Arable

Photos: Ukraine farmers finish spring planting

Sunday 13 April 2014 06:02
Maize and sunflower planting in Ukraine

Spring drilling has got off to a flying start in Ukraine amid a growing sense of optimism for the future, says expatriate agronomist Mike Lee.

Following an unusually mild late winter, drilling started mid-March – up to a month earlier than in previous years.

All the spring peas, barley, wheat and oats are pretty much planted across the country, which remains under threat of invasion from Vladimir Putin’s Russia, according to reports in the Western press.

See also: Ukraine crisis puts British farmers in peril

Now farmers are starting to plant the main spring crops of sunflowers, maize and soya, says Mr Lee.

“The spring planting season is very early this year. We have had a mild season and we are three to four weeks ahead of previous years,” he explains.

This season, spring plantings in Ukraine are forecast to be 9-10% down on last year.

A lack of cash, increased credit costs and the threat of war hanging over the country means most growers are adopting a cautious approach.

“Last year, commodity prices dropped significantly. Many people were growing maize as a way of trying to be profitable,” says Mr Lee.

“But that hasn’t worked. People are short of cash. On top of that, the heightened war risk is making credit expensive.”

Diesel and fertiliser are the two big costs, but farmers are also trying to cut their wage and chemical bills.

Spring seed and chemicals are available to buy, but companies are typically charging 20-30% for farmers to buy products on credit.

As a result, farmers are trying to cut costs by buying generic chemicals and local seed.

Inputs costs are broadly similar to those of the UK and western Europe, but rented land is a lot cheaper, at £35-40/ha. However, prices are generally 20-30% lower than world market prices, because crops are mostly exported.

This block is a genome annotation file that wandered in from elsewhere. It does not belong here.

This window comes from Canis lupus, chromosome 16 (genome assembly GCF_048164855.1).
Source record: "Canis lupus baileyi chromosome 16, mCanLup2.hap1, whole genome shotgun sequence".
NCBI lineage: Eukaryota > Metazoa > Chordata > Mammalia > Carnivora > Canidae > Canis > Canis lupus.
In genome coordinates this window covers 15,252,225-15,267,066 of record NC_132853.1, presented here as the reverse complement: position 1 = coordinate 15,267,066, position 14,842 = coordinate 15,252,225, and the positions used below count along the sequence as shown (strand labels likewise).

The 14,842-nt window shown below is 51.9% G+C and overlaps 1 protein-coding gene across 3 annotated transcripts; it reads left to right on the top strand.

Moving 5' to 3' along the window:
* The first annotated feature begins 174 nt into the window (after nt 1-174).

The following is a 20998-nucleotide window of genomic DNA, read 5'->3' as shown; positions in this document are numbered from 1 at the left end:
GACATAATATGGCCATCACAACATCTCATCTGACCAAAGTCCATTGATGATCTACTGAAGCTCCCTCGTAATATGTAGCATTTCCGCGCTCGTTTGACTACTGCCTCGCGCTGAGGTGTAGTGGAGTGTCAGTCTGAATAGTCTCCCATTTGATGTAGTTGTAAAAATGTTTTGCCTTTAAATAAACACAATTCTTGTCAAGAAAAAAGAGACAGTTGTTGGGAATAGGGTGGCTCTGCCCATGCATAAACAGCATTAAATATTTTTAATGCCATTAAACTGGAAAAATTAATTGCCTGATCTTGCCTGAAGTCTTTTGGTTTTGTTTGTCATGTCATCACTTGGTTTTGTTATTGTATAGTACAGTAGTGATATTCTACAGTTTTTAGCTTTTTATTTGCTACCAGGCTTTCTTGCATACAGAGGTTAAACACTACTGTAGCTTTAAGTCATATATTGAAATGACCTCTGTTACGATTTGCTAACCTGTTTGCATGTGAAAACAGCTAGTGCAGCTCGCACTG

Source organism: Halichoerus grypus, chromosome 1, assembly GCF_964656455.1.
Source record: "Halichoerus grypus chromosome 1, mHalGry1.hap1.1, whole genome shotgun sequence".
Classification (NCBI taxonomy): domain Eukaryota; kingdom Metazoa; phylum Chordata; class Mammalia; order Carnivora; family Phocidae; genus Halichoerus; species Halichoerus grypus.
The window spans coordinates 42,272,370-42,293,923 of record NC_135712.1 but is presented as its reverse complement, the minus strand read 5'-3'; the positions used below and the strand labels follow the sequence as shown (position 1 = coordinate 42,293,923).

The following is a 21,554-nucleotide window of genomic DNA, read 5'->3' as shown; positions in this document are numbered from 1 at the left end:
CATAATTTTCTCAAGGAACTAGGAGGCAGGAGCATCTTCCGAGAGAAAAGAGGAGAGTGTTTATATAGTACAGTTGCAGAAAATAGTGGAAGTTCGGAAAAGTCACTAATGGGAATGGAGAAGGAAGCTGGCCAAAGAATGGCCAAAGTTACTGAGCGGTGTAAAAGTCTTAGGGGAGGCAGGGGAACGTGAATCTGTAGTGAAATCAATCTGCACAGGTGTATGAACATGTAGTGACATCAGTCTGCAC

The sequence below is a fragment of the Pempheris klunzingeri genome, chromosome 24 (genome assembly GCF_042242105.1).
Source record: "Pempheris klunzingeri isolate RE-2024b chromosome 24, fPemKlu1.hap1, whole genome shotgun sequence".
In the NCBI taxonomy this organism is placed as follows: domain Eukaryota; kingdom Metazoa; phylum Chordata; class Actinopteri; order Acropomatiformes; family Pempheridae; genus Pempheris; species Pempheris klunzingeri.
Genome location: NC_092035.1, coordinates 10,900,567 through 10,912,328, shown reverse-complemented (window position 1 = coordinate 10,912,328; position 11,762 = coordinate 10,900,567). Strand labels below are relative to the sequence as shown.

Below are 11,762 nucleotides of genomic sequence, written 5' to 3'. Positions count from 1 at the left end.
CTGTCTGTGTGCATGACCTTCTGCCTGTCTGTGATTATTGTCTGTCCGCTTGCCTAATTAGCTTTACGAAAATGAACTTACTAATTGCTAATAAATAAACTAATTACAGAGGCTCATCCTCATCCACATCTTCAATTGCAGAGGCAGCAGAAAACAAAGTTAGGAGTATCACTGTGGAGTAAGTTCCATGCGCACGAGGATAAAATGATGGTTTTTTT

Owing to the dry field conditions, farmers who have previously deep cultivated will be reaping the benefits as roots grow deeper into moisture, says Mr Lee.

Mike Lee and son
Preparing kit for spring drilling campaign
Spring barley drilling
Spring barley planted in dry conditions
Maize and sunflower planting gets under way
Top dressing being applied
Wheat crops greening nicely
Winter oilseed rape
Protesters near Ministry of Agriculture, Kiev
Burnt-out trade union building, Kiev
Bullet holes and flowers at shooting site, Kiev
Flower placed through bullet hole in lamppost, Kiev

About half of the cropping in Ukraine is row cropping. And farmers generally use big drills, such as the Horsch Pronto, to drill cereals and Gaspardo precision drills for sunflowers and maize to cover the ground.

“They need to go for scale. If you look at the agricultural system in western Europe, it is small scale but very intensive farms,” he says.

“North America and Australia have big farms, but they are low-intensive. In Ukraine, you have the potential for intensive, large-scale farms, which is unprecedented.”

Ukraine has about 20 “super-large” farms of 100,000-500,000ha.

It is not uncommon to have a farming workforce of up to 40 people, alternating on shifts 24 hours a day.

“The wheels need to be turning all the time,” says Mr Lee.

“For example, crop spraying will start this month and run through to November. They are pretty much non-stop.”

So, what does Mr Lee think the future will hold for Ukraine?

“It’s not a straightforward situation. We still don’t know what will happen,” he admits.

“The geopolitical situation escalated. You have got Russia versus the West, and Ukraine as a pawn in the middle.

“Ukraine is being used as a catalyst for the re-emergence of Cold War sensitivities. Beneath that, you have a new interim government and elections on 25 May.

“Ukraine has a lot of issues – massive debts, corruption, and credit is very expensive.

“But there is this real sense of a possibility to improve life here. The country has a real opportunity to develop and turn into what it should be.

“Can it do that without the influence of the West and Russia, which is trying to use the country to enact its influence?”

Russia has reportedly amassed roughly 40,000 troops near the federation’s border with eastern Ukraine.

But while the world waits to see if the massed Russian troops will invade, Mr Lee says the farming must go on in the country.

“We are out planting. From a farming perspective, we cannot wait until [Putin] decides what he’s going to do,” he adds.

“The planting season starts regardless of politics. The cycle continues.”


Mike Lee is a freelance consultant based in Ukraine. He updates his blog Agronomy-Ukraine and Twitter account @AgronomyUkraine with regular updates on farming and life in Ukraine.

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